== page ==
Since the big success of “The Exorcist” (1973), there have been lots of horror movies about exorcism, but, like those zombie movies, many of them were not particularly scary to me. Although “The Exorcist” may be not that shocking any more in these days, it still works as a well-made horror movie equipped with its own strong drama and evocative mood to support its memorable moments of shock and awe, and that is why it has retained its place way above many cheap imitators which merely tried to scare us with worn-out materials.
While not as scary as “The Exorcist”, South Korean film “The Priests” will not disappoint its target audiences because it has nearly everything its genre requires. It has 1) two priest characters with each own fear and guilt to face, 2) the menacing presence of a super-duper demonic force, 3) the time-honored details of Catholic exorcism ritual we have seen from many of its senior occult films, and 4) a possessed girl who can do lots of things including vomiting blood instead of that green sticky fluid ejaculated from Linda Blair’s mouth in “The Exorcist”.
After a couple of prologue sequences, the movie tells its story mainly through Deacon Choi (Kang Dong-won), a young priest who has been studying at his Catholic seminary for 7 years. Although he is not exactly a model student to say the least, he is personally chosen by the dean as a suitable assistant for Father Kim (Kim Yoon-seok), who is planning another exorcism ritual on a girl he has known for a long time.
Because Father Kim previously failed in the first attempt with a bad result, his superiors are reluctant to give him a permission for another exorcism. He firmly believes this is the only way to help that girl, but his superiors worry about how it will seriously damage the public image of their church if anything goes quite wrong as before. They believe in God, so that means they must believe in the existence of devils, but then any public exposure of exorcism ritual will make them look like living fossils against the age of reason and science.
Being instructed to monitor Father Kim just in case, Deacon Choi is naturally skeptical about exorcism, but he soon begins to have bad feelings about his task. When he visits a friar who assisted Father Kim during the first attempt of exorcism, the friar is not so willing to talk about what he experienced with Father Kim. As he gets to know more about the girl’s case, Deacon Choi comes to realize that he may have to handle far more than he thought at first – and he also starts to feel the aura of something unwholesome around him.
While providing a fair share of spooky scenes to unnerve the audiences, the movie shows some sense of humor, and I was especially amused by a brief scene involved with a cute little pig, which is unfortunately going to be used as the container for an evil spirit to be purged away. The movie also provides some space for local shamanism, so we get another disturbing moment when a shaman ritual is disastrously failed not long after our priests’ arrival. I guess that explains why the Roman Catholic Church is still at the top of expertise in case of chasing away evil spirits in movies. Besides, they look pretty cool with all those rituals and items, don’t they?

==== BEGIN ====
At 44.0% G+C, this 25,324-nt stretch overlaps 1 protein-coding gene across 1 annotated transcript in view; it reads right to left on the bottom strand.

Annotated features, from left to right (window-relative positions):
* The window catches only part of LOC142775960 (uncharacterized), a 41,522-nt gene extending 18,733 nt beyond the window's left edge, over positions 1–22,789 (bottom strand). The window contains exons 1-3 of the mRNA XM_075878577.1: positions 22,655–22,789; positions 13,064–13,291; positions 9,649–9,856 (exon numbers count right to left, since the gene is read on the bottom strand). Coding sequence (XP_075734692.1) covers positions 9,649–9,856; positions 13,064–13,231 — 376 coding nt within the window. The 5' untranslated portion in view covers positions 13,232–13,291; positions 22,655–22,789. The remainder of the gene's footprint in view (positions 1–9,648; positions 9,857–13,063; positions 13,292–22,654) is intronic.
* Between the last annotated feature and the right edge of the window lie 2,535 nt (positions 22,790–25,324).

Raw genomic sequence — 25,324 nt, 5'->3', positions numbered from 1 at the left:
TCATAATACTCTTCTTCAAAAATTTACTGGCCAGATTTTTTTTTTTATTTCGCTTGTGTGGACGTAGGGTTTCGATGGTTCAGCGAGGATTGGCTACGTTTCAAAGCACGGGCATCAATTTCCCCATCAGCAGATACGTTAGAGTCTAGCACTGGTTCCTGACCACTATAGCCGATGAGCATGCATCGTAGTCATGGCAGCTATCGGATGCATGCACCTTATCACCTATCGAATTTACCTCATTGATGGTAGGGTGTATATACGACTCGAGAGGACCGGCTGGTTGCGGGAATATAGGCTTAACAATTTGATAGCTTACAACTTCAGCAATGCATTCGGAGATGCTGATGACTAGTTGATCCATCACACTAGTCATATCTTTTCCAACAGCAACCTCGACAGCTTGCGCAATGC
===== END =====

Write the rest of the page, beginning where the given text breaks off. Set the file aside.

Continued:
As entering its third act, the movie pushes all the usual buttons to make its exorcism ritual sequence look sinister and terrifying. Besides Latin, Korean and Chinese are also spoken thanks to our multilingual demon who is so eager to wreak havoc on Asia besides its current host, and we are also served with those familiar body changes including white/black eyeballs, bleeding gums, serious skin problems, and stinking body odor (the movie has a small fun detail on how priests deal with the last thing). As the soundtrack is drenched in an utmost serious religious mood, cats, crows, rats, and insects come handy for demonstrating the threatening power of evil, and there is even an action sequence around the finale, which may take you back to that desperate drive to the church in “The Omen” (1976).
While the movie is overblown at times, it is anchored by its two lead actors’ star presence. Kim Yoon-seok, who has always been an engaging actor to watch, fills his character with gravitas and authority, and Kang Dong-won, who previously appeared with Kim in “Woochi” (2009), is also well-cast as a young man who must overcome the fear and guilt originated from his old trauma in the past. Kim and Kang play well against each other on the screen, and the movie frequently feels like a buddy film as Father Kim teaches new things to his potential pupil.
The other characters surrounding them are played by a number of dependable performers including Son Jong-hak, Lee Ho-jae, and Kim Ee-seong. Park So-dam, who previous gave a notable supporting performance in “The Silenced” (2015), did another nice job here, and she surely goes all the way as her possessed character terrifies or torments Father Kim and Deacon Choi in various ways.
“The Priests” is the first feature film by the director/writer Jang Jae-hyeon, and he made a slick horror product with creepy things to enjoy. I do not believe much in those spiritual things, and I think exorcism is merely an old-fashioned shock therapy for the mentally disturbed, but I like the film as an entertainment anyway while appreciating its competent handling of routine genre elements. It does not bring anything particularly new to its genre, but it does things mostly right.